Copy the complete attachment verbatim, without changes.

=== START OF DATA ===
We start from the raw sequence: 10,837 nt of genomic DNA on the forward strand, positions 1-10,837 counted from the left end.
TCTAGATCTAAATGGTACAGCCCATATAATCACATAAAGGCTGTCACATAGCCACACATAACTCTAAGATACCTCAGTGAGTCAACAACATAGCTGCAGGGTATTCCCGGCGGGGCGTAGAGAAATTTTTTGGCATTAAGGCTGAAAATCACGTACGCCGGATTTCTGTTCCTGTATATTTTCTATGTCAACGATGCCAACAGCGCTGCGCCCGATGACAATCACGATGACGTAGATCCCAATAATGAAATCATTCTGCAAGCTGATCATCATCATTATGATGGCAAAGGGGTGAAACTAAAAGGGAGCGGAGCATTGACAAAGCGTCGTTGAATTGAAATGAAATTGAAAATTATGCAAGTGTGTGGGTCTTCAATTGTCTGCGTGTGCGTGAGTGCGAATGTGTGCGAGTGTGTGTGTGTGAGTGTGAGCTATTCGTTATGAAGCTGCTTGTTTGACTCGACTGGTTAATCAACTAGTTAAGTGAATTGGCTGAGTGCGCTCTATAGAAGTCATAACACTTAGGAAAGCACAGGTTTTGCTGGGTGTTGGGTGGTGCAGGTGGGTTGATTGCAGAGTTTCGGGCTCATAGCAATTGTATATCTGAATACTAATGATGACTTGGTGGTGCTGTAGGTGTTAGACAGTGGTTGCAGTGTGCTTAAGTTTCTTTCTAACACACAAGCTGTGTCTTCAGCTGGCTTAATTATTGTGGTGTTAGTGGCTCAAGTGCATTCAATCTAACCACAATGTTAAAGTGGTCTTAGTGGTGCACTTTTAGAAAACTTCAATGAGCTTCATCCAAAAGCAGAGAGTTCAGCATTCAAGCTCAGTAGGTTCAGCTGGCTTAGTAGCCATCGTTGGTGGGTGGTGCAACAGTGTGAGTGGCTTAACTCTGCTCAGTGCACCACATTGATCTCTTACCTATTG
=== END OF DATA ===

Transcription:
We start from the raw sequence: 10,837 nt of genomic DNA on the forward strand, positions 1-10,837 counted from the left end.
TCTAGATCTAAATGGTACAGCCCATATAATCACATAAAGGCTGTCACATAGCCACACATAACTCTAAGATACCTCAGTGAGTCAACAACATAGCTGCAGGGTATTCCCGGCGGGGCGTAGAGAAATTTTTTGGCATTAAGGCTGAAAATCACGTACGCCGGATTTCTGTTCCTGTATATTTTCTATGTCAACGATGCCAACAGCGCTGCGCCCGATGACAATCACGATGACGTAGATCCCAATAATGAAATCATTCTGCAAGCTGATCATCATCATTATGATGGCAAAGGGGTGAAACTAAAAGGGAGCGGAGCATTGACAAAGCGTCGTTGAATTGAAATGAAATTGAAAATTATGCAAGTGTGTGGGTCTTCAATTGTCTGCGTGTGCGTGAGTGCGAATGTGTGCGAGTGTGTGTGTGTGAGTGTGAGCTATTCGTTATGAAGCTGCTTGTTTGACTCGACTGGTTAATCAACTAGTTAAGTGAATTGGCTGAGTGCGCTCTATAGAAGTCATAACACTTAGGAAAGCACAGGTTTTGCTGGGTGTTGGGTGGTGCAGGTGGGTTGATTGCAGAGTTTCGGGCTCATAGCAATTGTATATCTGAATACTAATGATGACTTGGTGGTGCTGTAGGTGTTAGACAGTGGTTGCAGTGTGCTTAAGTTTCTTTCTAACACACAAGCTGTGTCTTCAGCTGGCTTAATTATTGTGGTGTTAGTGGCTCAAGTGCATTCAATCTAACCACAATGTTAAAGTGGTCTTAGTGGTGCACTTTTAGAAAACTTCAATGAGCTTCATCCAAAAGCAGAGAGTTCAGCATTCAAGCTCAGTAGGTTCAGCTGGCTTAGTAGCCATCGTTGGTGGGTGGTGCAACAGTGTGAGTGGCTTAACTCTGCTCAGTGCACCACATTGATCTCTTACCTATTG